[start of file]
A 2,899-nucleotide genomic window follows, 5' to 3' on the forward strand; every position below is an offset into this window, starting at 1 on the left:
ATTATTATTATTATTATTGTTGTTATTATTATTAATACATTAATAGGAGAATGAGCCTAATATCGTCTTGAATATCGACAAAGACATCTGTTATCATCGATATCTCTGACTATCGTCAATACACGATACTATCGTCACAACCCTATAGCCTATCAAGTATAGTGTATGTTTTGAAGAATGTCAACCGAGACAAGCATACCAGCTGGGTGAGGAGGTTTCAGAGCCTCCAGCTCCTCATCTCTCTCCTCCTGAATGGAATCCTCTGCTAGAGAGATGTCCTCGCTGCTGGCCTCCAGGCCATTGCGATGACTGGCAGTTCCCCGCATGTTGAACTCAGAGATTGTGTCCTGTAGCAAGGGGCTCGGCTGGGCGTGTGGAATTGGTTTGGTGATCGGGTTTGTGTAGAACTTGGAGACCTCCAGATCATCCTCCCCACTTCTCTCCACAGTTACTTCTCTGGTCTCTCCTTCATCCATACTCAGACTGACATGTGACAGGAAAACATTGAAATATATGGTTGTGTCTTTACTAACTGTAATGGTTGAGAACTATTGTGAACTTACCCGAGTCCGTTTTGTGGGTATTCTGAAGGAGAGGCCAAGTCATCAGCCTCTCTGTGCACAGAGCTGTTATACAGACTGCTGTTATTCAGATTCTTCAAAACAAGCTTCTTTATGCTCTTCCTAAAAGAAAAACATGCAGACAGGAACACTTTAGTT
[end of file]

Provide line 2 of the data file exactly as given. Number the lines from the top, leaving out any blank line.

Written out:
ATTATTATTATTATTATTGTTGTTATTATTATTAATACATTAATAGGAGAATGAGCCTAATATCGTCTTGAATATCGACAAAGACATCTGTTATCATCGATATCTCTGACTATCGTCAATACACGATACTATCGTCACAACCCTATAGCCTATCAAGTATAGTGTATGTTTTGAAGAATGTCAACCGAGACAAGCATACCAGCTGGGTGAGGAGGTTTCAGAGCCTCCAGCTCCTCATCTCTCTCCTCCTGAATGGAATCCTCTGCTAGAGAGATGTCCTCGCTGCTGGCCTCCAGGCCATTGCGATGACTGGCAGTTCCCCGCATGTTGAACTCAGAGATTGTGTCCTGTAGCAAGGGGCTCGGCTGGGCGTGTGGAATTGGTTTGGTGATCGGGTTTGTGTAGAACTTGGAGACCTCCAGATCATCCTCCCCACTTCTCTCCACAGTTACTTCTCTGGTCTCTCCTTCATCCATACTCAGACTGACATGTGACAGGAAAACATTGAAATATATGGTTGTGTCTTTACTAACTGTAATGGTTGAGAACTATTGTGAACTTACCCGAGTCCGTTTTGTGGGTATTCTGAAGGAGAGGCCAAGTCATCAGCCTCTCTGTGCACAGAGCTGTTATACAGACTGCTGTTATTCAGATTCTTCAAAACAAGCTTCTTTATGCTCTTCCTAAAAGAAAAACATGCAGACAGGAACACTTTAGTT